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Muhammad: A Biography of the Prophet

4.06 of 5 stars 4.06  ·  rating details  ·  3,233 ratings  ·  207 reviews
A fresh, evenhanded biography of the founder of Islam by the author of "A History of God." "Portrays Muhammad as a passionate, complex, fallible human being."-- "Publishers Weekly"
Paperback, 290 pages
Published September 10th 1993 by HarperOne (first published April 1st 1991)
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I've been on a quest to read more about Islam, (so I will not be an absolute ignoramus about it, as Americans are often accused of being.). I've read a few books on the topic, but this is the first one I can honestly recommend. Karen Armstrong has not written a page-turner with this biography of Muhammad - in fact, I brought it with me for a long plane-flight, figuring only total boredom would force me to read it. But she has written a powerful biography that not only details Muhammad's long and ...more
Oct 24, 2007 Charlie rated it 5 of 5 stars
Recommends it for: everyone, especially Americans
Shelves: own, islam
A great biography of Muhammad (PBUH) that follows him throughout his life. If a person is used to some spellings of Arabic words, it will take time to learn other spellings. This book is a great companion to the Qur'an, and will allow the reader a greater understanding of the development of one of the world's greatest religions: Islam.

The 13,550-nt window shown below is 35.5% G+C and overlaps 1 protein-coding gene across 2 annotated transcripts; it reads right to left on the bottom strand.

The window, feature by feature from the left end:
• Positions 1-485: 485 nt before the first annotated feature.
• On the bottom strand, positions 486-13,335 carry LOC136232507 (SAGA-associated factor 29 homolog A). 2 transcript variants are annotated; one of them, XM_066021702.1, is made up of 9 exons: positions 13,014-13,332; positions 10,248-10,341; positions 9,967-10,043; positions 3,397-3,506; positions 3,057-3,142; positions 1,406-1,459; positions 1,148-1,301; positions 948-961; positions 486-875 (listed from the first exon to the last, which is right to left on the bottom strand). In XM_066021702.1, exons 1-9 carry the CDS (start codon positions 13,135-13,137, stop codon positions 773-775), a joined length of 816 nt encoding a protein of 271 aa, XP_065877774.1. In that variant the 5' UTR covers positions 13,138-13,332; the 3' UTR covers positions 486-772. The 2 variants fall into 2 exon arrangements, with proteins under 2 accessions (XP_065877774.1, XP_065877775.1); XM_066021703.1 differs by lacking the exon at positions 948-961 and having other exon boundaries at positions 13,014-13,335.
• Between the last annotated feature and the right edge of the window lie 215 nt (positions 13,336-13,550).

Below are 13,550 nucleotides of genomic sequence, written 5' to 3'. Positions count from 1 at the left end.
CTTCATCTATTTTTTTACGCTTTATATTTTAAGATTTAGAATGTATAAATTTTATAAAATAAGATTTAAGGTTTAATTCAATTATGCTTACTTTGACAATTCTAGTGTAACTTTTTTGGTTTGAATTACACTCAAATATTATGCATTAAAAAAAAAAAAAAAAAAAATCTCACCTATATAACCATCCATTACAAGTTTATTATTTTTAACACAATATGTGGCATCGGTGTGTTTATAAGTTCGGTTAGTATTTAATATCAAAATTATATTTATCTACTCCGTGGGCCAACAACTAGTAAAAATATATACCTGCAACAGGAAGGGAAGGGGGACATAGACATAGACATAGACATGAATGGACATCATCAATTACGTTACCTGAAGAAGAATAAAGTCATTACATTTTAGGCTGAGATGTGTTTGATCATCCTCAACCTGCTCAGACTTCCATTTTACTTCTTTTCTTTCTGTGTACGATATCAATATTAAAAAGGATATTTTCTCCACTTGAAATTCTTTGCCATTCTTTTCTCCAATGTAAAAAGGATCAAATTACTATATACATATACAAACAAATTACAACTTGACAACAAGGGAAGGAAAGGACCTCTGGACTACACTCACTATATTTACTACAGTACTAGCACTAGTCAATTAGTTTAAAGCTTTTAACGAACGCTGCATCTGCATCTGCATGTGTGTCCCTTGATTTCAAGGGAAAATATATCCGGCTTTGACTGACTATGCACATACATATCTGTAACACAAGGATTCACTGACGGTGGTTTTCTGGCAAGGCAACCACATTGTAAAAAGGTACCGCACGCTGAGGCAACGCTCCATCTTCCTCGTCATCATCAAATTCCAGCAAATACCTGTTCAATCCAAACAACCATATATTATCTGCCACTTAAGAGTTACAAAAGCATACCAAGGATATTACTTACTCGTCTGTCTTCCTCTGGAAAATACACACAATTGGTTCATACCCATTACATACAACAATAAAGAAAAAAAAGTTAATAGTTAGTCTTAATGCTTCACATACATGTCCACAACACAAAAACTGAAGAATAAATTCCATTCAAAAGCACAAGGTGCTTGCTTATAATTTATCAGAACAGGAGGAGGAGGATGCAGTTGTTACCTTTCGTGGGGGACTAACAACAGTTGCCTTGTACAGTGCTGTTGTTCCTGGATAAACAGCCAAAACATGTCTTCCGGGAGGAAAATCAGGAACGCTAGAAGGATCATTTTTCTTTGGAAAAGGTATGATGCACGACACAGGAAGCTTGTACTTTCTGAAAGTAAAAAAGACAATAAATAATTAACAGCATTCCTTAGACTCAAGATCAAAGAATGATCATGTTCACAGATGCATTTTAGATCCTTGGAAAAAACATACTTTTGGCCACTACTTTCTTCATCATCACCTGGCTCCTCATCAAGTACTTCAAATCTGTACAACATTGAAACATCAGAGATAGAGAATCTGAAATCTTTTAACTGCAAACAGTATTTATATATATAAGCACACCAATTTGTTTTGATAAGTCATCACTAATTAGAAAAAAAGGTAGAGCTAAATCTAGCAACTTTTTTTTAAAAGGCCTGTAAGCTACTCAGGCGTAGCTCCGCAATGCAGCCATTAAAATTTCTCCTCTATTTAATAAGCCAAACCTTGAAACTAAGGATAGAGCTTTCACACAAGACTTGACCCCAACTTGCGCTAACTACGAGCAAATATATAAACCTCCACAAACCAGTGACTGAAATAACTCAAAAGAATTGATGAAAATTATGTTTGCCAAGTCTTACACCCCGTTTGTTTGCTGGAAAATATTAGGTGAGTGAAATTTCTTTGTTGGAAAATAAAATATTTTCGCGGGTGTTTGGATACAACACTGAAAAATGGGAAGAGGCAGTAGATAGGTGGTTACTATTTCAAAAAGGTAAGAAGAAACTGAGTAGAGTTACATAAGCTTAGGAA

An insight for us ignorant westerners brought up on purely Christian doctrine as to what makes the other half of the world tick. This book eases the reader through the violent landscape of tribal Arabia to help us appreciate just why Muhammad is important, not only as the Muslim prophet, but as a complex, political character who could unite nations.
Whether read on a secular or religious level the book entertains the reader with its exotic backdrops, entertaining cast and non-judgemental text. On
I was doubtful at first -- Armstrong seemed to be biased too much in the other way (i.e. going out of her way to portray Islam in a good light to counteract what she perceives as centuries of Western ignorance and prejudice). She spent a good chapter at first excoriating the West for its reprehensible attitude toward Islam.

But then the biography got really good. You know, once it actually started. Armstrong's descriptions of life, traditions, and politics in 7th century Arabia are fascinating.
Very interesting !!!

When I first started reading this book, I was sorta doubtful, putting in mind that; a book about the prophet or Islam written by a non-Muslim would be somehow biased, inaccurate or misleading. But to my surprise, this book was beyond my wildest expectations!

Karen Armstrong was concerned enough to write a book about the prophet Muhammad (PBUH) to clarify some of the most controversial and debatable issues about him and Islam a whole. Especially after the wake of September 11 a
مصطفي سليمان
كتاب حلو قوي
من كاتبة مستشرقة
وان كنت بكره اللفظ دا
بحسه مريب ومثير للشك
بس ما علينا الكتاب بيتحدث عن السيرة العطرة للنبي